The four lessons for the day gave us valuable time to share more of our experience and be touched by the pure happiness that the students possessed. We ended the day with games of football and volleyball in their barren grass field behind the school with bamboo splinters as goalposts. Screams and delighted giggles rung far from the little field. Smiles were on everyone’s faces. As the day drew to an end, hugs and high-fives were thrown around the school and said our melancholic goodbyes.

As we got on the van and saw where our memories formed with the students grow smaller and smaller, we felt an amazing energy in the air. Deep inside, we felt happy. Somehow, perhaps not fully realising it, the energy of the students lingered with each one of us. But we definitely felt it in one way or another. Our experiences with teaching reached far beyond any of our expectations, and our gratitude towards the students cannot be expressed. The four days of teaching felt short, but I think, what we learned will stick with us will last for years to come.

Head in the Clouds

23/11/17 – Siena and Pak

After a night of singing and stargazing, we had an early start, waking up at 6 in the morning. We wrapped up in our warmest clothes and set off for our scheduled sunrise walk. The lookout point was a construction site on the edge of the mountain. We didn’t exactly luck out regarding the sunrise, as there was quite a bit of mist and fog. However, the spectacular view we got of Nagarkot truly took our breath away. What was even more shocking was the fact that the CAS coordinator of RCHK took us urbexing.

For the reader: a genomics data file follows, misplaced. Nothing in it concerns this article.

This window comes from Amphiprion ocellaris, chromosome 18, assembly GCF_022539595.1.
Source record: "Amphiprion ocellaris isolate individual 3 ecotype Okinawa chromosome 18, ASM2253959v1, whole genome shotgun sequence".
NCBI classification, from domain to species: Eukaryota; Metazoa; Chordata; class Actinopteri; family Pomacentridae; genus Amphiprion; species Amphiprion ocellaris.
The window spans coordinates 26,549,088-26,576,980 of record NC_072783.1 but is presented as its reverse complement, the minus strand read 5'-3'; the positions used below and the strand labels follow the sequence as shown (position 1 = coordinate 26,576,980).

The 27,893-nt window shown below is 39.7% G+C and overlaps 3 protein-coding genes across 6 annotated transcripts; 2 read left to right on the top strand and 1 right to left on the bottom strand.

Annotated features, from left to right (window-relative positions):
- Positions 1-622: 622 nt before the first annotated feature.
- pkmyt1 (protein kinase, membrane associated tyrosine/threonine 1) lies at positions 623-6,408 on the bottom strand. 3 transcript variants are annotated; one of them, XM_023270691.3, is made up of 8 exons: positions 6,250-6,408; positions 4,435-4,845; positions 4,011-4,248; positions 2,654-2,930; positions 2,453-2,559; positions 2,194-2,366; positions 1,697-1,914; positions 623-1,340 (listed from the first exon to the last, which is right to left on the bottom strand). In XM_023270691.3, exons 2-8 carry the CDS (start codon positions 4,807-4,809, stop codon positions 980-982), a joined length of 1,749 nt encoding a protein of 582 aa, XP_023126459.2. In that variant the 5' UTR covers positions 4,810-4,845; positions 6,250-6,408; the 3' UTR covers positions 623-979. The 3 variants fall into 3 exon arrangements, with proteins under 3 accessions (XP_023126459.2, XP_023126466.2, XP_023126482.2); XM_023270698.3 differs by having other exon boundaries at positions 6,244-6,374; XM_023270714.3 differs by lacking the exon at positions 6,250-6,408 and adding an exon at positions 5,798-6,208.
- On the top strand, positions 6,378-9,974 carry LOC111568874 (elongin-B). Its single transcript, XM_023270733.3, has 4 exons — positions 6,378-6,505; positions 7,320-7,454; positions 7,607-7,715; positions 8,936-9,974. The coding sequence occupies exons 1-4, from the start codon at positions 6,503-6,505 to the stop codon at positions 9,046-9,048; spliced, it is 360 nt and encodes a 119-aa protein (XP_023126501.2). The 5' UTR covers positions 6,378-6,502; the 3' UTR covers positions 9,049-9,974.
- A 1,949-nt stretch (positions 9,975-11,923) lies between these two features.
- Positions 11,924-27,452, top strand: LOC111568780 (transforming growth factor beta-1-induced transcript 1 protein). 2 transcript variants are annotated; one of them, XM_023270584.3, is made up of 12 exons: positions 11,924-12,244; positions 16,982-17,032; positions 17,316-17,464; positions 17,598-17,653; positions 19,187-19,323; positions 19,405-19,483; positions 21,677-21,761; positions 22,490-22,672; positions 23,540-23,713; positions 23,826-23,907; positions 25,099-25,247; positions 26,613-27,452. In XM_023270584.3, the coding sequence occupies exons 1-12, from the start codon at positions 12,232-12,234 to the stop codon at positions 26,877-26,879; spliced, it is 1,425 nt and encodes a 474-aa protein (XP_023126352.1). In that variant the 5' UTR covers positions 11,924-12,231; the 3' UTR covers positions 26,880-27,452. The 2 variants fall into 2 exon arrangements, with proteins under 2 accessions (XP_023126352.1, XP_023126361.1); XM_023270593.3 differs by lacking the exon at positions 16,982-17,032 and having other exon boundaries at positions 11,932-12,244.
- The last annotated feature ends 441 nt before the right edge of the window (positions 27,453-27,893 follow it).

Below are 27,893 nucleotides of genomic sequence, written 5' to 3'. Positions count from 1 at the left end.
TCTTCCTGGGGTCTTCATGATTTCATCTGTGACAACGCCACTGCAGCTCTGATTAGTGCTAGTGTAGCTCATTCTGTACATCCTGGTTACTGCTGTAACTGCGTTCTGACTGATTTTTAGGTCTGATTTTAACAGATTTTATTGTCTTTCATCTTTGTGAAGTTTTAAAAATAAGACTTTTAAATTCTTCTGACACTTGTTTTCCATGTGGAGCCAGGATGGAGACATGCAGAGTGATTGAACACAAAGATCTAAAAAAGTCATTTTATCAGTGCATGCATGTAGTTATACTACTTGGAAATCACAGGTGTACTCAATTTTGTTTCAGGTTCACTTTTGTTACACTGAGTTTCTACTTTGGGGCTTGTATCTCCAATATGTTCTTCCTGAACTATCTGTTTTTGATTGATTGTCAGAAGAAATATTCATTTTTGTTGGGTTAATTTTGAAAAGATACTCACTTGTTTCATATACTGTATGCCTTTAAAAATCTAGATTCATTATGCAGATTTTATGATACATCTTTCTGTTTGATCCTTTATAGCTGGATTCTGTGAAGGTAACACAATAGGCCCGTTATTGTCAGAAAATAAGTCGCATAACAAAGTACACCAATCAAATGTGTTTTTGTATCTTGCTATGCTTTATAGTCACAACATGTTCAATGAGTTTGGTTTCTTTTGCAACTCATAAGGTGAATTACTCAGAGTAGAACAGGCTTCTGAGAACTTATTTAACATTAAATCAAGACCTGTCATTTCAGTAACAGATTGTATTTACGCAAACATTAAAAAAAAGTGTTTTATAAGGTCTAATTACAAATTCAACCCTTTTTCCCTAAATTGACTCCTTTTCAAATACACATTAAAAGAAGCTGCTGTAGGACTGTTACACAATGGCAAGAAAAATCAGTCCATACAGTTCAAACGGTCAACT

We then made our way back and took the path up a hill just behind the eco home of which we were staying at, discovering a turn to some stairs and a temple. The temple was small and looked as if it needed repairing, as there were a lot of cracks throughout the floor. This was probably signs of the impact of the earthquake that hit Nepal in 2015. We then made our way back down, and warmed ourselves back up with a much needed cup of hot chocolate. The Eco Home we were staying at took families in following the earthquake as it was one of the few places in Nargakot not structurally affected. This is just one example of the great work Anita and Semanta who run the hotel have done in the area – they also sponsor many students and families.

The men who were running the eco home were nice enough to prepare us breakfast. We had an abundance of eggs, toast, and yummy homemade papaya jam. We then went back to our rooms and got ready for the long, tiring hike ahead. We were given a bottle of water and two bananas each, and waved off on our way to take a long uphill walk in the cool air.